‘Bionic Eye’ Helps North Carolina Man See for First Time in 33 Years

Health Smart

A so-called bionic eye helped a North Carolina man see for the first time on Oct. 1, 2014, in 33 years. (Credit: Duke University)

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A North Carolina man recently became the seventh person in the United States to receive a so-called bionic eye, helping the 66-year-old see for the first time in 33 years, according to the Duke Medicine website.

Larry Hester was diagnosed with retinas pigmentosa in his early 30s and had since become blind. In September, doctors began the process of inserting his so-called bionic eye, an Argus II Retinal Prosthesis Device, and he saw for the first time on Oct. 1.

In a YouTube video posted by Duke Medicine Oct. 7 showing Hester's device being activated, he can be heard saying “yes” repeatedly as doctors and his teary wife asked if he could see.

The video has since been seen nearly 900,000 times.

The wireless technology connects a sensor that was implanted in Hester's eye to light signals sent from a camera mounted on his eyeglasses. Doctors warned that the device would not restore normal eyesight, but should provide light-and-darkness differentiation that could help him distinguish a door from a wall, a painted cross walk, or his wife's face.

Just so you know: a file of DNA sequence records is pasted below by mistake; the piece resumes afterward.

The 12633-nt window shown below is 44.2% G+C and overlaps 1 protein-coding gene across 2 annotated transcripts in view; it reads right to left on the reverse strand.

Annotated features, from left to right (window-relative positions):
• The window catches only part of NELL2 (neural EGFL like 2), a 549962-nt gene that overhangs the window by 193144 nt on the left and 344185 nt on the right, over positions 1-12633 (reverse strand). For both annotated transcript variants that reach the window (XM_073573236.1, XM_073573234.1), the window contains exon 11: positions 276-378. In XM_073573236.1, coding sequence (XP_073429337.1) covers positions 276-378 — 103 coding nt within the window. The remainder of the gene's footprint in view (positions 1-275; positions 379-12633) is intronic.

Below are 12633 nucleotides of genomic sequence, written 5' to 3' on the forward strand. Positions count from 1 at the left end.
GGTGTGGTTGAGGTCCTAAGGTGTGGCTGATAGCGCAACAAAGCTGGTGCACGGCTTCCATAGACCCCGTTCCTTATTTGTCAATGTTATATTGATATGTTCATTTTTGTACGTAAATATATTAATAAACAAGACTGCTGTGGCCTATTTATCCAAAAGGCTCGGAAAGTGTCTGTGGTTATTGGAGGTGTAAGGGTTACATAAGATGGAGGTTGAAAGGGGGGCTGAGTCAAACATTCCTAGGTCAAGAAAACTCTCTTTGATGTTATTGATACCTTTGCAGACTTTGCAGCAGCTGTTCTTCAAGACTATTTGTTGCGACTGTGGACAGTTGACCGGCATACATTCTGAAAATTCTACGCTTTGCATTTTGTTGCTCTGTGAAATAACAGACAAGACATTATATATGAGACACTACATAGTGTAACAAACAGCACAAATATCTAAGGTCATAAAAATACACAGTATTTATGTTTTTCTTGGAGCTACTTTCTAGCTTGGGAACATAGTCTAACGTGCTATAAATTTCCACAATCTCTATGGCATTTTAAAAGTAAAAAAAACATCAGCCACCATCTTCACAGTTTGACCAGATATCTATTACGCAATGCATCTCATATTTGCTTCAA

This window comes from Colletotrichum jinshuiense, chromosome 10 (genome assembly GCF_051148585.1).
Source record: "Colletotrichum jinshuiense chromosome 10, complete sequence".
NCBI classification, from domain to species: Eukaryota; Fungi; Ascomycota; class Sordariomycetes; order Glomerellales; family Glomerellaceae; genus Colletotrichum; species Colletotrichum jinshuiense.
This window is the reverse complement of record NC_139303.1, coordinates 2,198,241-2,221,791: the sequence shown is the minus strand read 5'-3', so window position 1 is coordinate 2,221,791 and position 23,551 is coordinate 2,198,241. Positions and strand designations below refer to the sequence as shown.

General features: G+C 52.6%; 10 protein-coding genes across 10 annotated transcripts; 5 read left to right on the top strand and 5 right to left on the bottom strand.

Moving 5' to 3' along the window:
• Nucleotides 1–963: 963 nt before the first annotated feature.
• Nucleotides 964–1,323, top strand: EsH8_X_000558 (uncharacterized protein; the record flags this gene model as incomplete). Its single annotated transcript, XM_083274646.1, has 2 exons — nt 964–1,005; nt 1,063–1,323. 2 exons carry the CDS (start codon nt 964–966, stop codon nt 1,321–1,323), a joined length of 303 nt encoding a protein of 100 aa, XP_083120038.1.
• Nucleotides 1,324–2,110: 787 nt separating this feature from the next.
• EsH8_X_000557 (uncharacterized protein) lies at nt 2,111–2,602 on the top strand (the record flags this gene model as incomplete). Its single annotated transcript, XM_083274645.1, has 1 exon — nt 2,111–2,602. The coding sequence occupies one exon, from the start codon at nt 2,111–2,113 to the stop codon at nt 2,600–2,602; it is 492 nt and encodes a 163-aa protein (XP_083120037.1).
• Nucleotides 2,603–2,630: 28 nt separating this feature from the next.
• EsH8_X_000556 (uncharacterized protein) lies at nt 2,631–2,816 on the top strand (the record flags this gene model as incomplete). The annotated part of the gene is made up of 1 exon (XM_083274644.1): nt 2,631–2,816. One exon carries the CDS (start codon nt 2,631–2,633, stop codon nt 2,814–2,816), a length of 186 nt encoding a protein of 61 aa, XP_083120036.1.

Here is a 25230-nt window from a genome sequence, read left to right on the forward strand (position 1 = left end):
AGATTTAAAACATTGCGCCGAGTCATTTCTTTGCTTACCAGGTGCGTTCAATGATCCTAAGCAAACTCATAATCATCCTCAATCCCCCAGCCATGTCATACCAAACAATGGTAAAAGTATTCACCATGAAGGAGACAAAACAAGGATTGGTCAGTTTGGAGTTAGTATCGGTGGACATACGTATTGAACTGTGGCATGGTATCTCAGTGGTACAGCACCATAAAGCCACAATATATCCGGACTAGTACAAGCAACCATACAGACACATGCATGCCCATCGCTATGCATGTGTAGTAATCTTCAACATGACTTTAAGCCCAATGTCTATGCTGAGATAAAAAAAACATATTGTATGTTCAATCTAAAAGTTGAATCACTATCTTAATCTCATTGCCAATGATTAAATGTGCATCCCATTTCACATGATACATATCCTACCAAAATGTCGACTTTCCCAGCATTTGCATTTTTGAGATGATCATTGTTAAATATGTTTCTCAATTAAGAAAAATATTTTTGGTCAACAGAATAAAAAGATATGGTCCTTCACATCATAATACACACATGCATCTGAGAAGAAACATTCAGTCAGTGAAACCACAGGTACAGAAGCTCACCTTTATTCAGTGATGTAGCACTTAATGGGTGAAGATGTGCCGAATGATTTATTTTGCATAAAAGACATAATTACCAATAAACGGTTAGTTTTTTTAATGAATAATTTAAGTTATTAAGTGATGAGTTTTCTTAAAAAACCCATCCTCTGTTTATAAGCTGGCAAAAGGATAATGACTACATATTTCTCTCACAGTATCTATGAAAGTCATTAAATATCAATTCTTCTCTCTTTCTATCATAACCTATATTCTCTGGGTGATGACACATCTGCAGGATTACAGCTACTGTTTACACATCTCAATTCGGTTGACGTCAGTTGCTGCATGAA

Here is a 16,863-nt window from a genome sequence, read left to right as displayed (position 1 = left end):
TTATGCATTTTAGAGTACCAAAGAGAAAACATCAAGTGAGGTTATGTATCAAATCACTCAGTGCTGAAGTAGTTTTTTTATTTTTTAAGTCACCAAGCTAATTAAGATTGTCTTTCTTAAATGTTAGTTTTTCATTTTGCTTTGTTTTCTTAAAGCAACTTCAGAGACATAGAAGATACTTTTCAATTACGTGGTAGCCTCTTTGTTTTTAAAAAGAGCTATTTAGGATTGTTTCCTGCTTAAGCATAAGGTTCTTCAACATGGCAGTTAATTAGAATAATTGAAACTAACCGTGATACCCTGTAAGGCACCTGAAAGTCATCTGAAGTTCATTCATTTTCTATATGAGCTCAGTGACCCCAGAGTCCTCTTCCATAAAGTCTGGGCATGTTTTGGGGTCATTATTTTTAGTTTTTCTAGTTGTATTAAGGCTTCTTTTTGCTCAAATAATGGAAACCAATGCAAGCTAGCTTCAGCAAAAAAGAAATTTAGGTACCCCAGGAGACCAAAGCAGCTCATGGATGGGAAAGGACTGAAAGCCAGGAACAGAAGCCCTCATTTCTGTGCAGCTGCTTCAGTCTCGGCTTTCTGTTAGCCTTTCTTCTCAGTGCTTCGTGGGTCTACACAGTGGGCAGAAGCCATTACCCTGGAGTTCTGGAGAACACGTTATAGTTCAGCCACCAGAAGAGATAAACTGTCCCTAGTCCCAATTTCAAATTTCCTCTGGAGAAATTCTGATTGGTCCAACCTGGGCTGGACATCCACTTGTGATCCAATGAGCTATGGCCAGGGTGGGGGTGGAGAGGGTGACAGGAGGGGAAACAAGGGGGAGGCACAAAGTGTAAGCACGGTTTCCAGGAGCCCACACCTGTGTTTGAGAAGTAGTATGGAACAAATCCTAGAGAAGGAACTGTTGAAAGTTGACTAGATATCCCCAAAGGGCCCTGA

Hester's wife, Jerry, said her most cherished moment since the procedure occurred as she watched a football game, and the contrast of the dark room and her light skin was enough for her husband to see flashes and reach out to touch her face.

“It was just a beautiful touch,” she said.

Hester planned to return to the Duke Eye Center regularly for training and was eager to provide researchers with information they could use to enhance the technology, according to the health website, which covers the entire Duke University Health System.

“I just wonder how I have been so lucky,” Hester stated on the Duke Medicine website. “Why me? But if I can use what I learn from this to help others with RP, it will not just be for my benefit.”

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